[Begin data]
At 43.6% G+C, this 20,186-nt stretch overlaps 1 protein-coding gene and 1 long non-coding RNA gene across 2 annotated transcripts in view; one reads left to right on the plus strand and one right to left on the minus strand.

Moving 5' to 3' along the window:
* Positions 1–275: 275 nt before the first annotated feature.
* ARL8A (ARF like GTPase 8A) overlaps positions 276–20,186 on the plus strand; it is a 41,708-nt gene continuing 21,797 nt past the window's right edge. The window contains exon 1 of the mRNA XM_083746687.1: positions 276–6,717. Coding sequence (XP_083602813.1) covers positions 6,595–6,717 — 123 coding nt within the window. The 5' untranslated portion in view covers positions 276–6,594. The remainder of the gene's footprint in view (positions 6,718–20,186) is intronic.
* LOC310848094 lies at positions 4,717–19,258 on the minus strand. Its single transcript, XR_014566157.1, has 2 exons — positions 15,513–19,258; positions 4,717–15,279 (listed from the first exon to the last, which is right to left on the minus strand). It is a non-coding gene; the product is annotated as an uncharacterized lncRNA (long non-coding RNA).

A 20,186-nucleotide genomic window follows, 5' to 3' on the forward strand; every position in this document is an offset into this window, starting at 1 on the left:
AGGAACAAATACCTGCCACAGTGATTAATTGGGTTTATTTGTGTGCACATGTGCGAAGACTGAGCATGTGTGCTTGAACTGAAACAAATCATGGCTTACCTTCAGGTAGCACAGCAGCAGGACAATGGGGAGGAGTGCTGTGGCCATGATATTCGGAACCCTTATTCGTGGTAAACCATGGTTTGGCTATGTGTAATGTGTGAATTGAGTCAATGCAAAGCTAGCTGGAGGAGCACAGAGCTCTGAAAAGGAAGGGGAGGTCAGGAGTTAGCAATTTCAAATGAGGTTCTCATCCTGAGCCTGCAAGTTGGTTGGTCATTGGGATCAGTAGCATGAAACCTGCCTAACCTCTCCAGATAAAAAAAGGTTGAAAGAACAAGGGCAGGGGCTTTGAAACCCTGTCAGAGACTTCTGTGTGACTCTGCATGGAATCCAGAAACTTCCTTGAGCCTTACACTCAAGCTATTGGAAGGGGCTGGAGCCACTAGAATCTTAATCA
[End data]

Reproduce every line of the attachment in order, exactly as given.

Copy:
At 43.6% G+C, this 20,186-nt stretch overlaps 1 protein-coding gene and 1 long non-coding RNA gene across 2 annotated transcripts in view; one reads left to right on the plus strand and one right to left on the minus strand.

Moving 5' to 3' along the window:
* Positions 1–275: 275 nt before the first annotated feature.
* ARL8A (ARF like GTPase 8A) overlaps positions 276–20,186 on the plus strand; it is a 41,708-nt gene continuing 21,797 nt past the window's right edge. The window contains exon 1 of the mRNA XM_083746687.1: positions 276–6,717. Coding sequence (XP_083602813.1) covers positions 6,595–6,717 — 123 coding nt within the window. The 5' untranslated portion in view covers positions 276–6,594. The remainder of the gene's footprint in view (positions 6,718–20,186) is intronic.
* LOC310848094 lies at positions 4,717–19,258 on the minus strand. Its single transcript, XR_014566157.1, has 2 exons — positions 15,513–19,258; positions 4,717–15,279 (listed from the first exon to the last, which is right to left on the minus strand). It is a non-coding gene; the product is annotated as an uncharacterized lncRNA (long non-coding RNA).

A 20,186-nucleotide genomic window follows, 5' to 3' on the forward strand; every position in this document is an offset into this window, starting at 1 on the left:
AGGAACAAATACCTGCCACAGTGATTAATTGGGTTTATTTGTGTGCACATGTGCGAAGACTGAGCATGTGTGCTTGAACTGAAACAAATCATGGCTTACCTTCAGGTAGCACAGCAGCAGGACAATGGGGAGGAGTGCTGTGGCCATGATATTCGGAACCCTTATTCGTGGTAAACCATGGTTTGGCTATGTGTAATGTGTGAATTGAGTCAATGCAAAGCTAGCTGGAGGAGCACAGAGCTCTGAAAAGGAAGGGGAGGTCAGGAGTTAGCAATTTCAAATGAGGTTCTCATCCTGAGCCTGCAAGTTGGTTGGTCATTGGGATCAGTAGCATGAAACCTGCCTAACCTCTCCAGATAAAAAAAGGTTGAAAGAACAAGGGCAGGGGCTTTGAAACCCTGTCAGAGACTTCTGTGTGACTCTGCATGGAATCCAGAAACTTCCTTGAGCCTTACACTCAAGCTATTGGAAGGGGCTGGAGCCACTAGAATCTTAATCA